So it’s almost week 3 of January, and if you’re like me you’re still in denial about the “fact” that THIS is the year you’ll actually stick to your healthy eating/exercising more resolution. Then you go to the gym you just joined for $10 with three thousand other people who did the same and you become overwhelmed and annoyed. (I ate a salad today, so I’m still on track, right?)
Your resolutions are obviously yours and I hope you reach all your goals this new year! However, think about bringing your kids into the picture on this one. (Like they don’t take up enough of your time, right?) Stay with me. Make YOUR healthy habits THEIR healthy habits! In my experience kids are great accountability partners because they remember literally everything. To promote healthy and safe habits as a family, here are some activities to get your little ones thinking about and beginning healthy habits:
Go for a walk!
Colorado Springs is FULL of amazing scenery, walking trails, hiking spots, and typically gorgeous weather. Make it a daily or weekly goal to take your kids outside for a walk. If they aren’t big on the idea they can ride along in a wagon or stroller. They can scooter or bike as well! This is a good opportunity to talk about street safety and why wearing a helmet is important. Not to mention the vast opportunity for language input! Talk about the trees, the leaves, changing seasons, birds, squirrels, you name it! I know you brought your phone on this walk, so Google whatever type of butterfly that was and talk to your kid about it.
Let your child cut out (with supervision of course) or draw different healthy foods they like and glue them to a paper plate. Talk about them and the differences between healthy and unhealthy foods.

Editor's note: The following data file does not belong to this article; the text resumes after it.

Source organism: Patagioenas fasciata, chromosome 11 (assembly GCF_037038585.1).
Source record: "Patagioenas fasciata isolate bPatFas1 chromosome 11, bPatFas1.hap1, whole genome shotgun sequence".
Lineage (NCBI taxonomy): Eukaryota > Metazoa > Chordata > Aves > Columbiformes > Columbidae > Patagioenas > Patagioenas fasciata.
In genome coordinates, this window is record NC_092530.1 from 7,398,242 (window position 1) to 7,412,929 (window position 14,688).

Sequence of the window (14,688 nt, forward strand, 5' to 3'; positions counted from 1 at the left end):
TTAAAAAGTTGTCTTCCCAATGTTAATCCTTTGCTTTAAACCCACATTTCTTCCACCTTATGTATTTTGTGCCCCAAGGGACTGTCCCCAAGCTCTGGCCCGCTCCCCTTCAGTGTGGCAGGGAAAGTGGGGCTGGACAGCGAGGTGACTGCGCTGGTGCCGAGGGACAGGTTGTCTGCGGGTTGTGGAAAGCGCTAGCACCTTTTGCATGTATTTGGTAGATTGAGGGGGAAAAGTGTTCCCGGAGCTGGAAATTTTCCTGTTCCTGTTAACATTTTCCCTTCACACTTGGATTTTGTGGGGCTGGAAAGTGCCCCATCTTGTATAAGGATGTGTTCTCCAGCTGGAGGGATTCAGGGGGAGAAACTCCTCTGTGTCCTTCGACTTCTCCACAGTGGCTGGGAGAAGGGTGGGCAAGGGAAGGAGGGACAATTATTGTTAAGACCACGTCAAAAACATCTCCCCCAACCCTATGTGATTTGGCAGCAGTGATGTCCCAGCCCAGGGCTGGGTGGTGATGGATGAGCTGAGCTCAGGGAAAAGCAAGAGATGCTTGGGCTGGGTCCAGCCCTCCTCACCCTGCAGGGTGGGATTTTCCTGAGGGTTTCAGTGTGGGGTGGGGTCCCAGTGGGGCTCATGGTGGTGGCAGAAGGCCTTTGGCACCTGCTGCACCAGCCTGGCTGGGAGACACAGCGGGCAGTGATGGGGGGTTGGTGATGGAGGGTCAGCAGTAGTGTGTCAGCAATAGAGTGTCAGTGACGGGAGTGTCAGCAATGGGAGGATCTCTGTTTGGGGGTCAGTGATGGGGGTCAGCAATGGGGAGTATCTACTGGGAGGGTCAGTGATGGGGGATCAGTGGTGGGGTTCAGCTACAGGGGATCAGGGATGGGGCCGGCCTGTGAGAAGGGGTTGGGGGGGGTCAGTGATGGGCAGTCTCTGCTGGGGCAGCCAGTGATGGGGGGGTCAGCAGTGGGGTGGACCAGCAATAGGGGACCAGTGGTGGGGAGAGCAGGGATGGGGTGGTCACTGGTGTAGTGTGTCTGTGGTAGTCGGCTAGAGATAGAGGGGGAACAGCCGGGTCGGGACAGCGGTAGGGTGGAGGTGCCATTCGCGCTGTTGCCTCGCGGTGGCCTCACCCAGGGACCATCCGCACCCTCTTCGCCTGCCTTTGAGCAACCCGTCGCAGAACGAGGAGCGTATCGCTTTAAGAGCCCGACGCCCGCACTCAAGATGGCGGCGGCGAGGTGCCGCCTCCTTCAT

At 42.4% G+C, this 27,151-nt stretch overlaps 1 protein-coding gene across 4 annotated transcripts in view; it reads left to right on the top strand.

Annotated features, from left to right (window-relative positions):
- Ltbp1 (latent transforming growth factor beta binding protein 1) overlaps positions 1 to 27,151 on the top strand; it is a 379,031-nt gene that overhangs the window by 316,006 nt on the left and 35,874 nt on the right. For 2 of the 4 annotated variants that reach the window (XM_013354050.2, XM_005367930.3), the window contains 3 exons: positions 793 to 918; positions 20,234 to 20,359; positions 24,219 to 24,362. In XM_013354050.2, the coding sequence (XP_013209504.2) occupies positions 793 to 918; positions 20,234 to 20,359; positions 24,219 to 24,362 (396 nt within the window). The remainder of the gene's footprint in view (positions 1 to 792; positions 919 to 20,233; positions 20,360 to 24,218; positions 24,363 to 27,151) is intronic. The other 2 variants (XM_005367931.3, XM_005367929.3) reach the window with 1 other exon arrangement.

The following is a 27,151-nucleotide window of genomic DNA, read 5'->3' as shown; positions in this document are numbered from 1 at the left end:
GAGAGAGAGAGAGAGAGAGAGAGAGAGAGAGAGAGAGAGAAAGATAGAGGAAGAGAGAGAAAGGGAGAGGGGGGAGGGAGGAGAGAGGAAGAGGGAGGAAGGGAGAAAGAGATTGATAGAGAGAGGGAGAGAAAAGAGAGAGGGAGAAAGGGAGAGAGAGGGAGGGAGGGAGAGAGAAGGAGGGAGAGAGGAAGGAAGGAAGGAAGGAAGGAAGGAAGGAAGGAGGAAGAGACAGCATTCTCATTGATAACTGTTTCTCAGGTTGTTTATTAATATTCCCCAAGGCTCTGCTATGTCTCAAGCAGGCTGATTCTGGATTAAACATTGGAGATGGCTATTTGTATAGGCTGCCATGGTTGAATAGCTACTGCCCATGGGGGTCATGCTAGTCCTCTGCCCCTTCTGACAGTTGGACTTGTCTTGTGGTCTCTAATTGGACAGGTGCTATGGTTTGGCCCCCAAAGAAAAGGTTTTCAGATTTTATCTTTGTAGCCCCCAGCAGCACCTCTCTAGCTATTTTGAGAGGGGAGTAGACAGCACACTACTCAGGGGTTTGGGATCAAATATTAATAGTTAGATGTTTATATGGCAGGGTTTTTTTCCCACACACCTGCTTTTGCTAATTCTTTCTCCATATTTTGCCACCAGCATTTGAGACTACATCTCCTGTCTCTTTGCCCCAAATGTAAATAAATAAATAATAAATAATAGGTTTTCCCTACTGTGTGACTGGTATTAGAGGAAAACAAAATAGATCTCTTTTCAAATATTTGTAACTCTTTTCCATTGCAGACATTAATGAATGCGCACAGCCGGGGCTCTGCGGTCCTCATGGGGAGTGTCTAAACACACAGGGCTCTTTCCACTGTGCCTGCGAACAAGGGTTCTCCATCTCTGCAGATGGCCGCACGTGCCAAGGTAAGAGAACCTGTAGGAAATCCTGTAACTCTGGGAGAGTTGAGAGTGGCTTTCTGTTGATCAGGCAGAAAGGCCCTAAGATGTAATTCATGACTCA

The “Ants on a Log” celery peanut butter combo never gets old! If your kiddo doesn’t like raisins, I recommend dark chocolate chips/chunks, cacao nibs, or blueberries. Ask your child to make up a story about the ants. Take it a step further if you’d like and have them draw pictures and make a book! Even if your child cannot read yet, drawing pictures and telling people about them is a giant leap into early literacy skills. You could write their story on the bottom of the pages for them and have them practice tracing letters.
Now you may be thinking this isn’t at all health related, but being safe is part of being healthy and honestly this is just something I think is important, so THERE. We all love furry friends, but not ALL of these furries are friendly. Teach your child to always ask a pet owner if they can pet their dog before touching it. This is good practice for social communication, requesting, engaging with different communication partners, as well as the obvious general safety concept. Practice at home by pretending a stuffed animal is a real dog. Give your child the chance to work and talk through the “yes” scenario and the “no” scenario. Teach your kids how to spot service dogs and WHY it’s important not to touch them when they’re working.
Silly Songs! I know you know this song! “I like to eat, eat, eat, apples and bananas!” Then change the vowel sounds. Do A, E, I, O, and U to either drive yourself crazy or help develop your child’s auditory discrimination skills! Eat apples and bananas as a snack and add some peanut butter if it’s a non-preferred food.
Your local library has tons of general children’s activities (THAT ARE FREE), but they also have books about health/safety and eating well! Here are some recommended by librarians and educators:
- The Things I Can Do, Jeff Mack
- Clarabella’s Teeth, Ann Vrombaut
- I.Q. Gets Fit, Mary Ann Frasier
- How do Dinosaurs Get Well Soon? Jane Yolen
- The Going to Bed Book, Sandra Boynton
- My Trip to the Hospital, Mercer Mayer
- Little Yoga: A toddler’s First Book of Yoga, Rebecca Whitford
- I Like Berries, Do You?, Marjorie Pitzer
- No Dragons for Tea: Fire Safety for Kids (and Dragons), Hean E. Pendziwol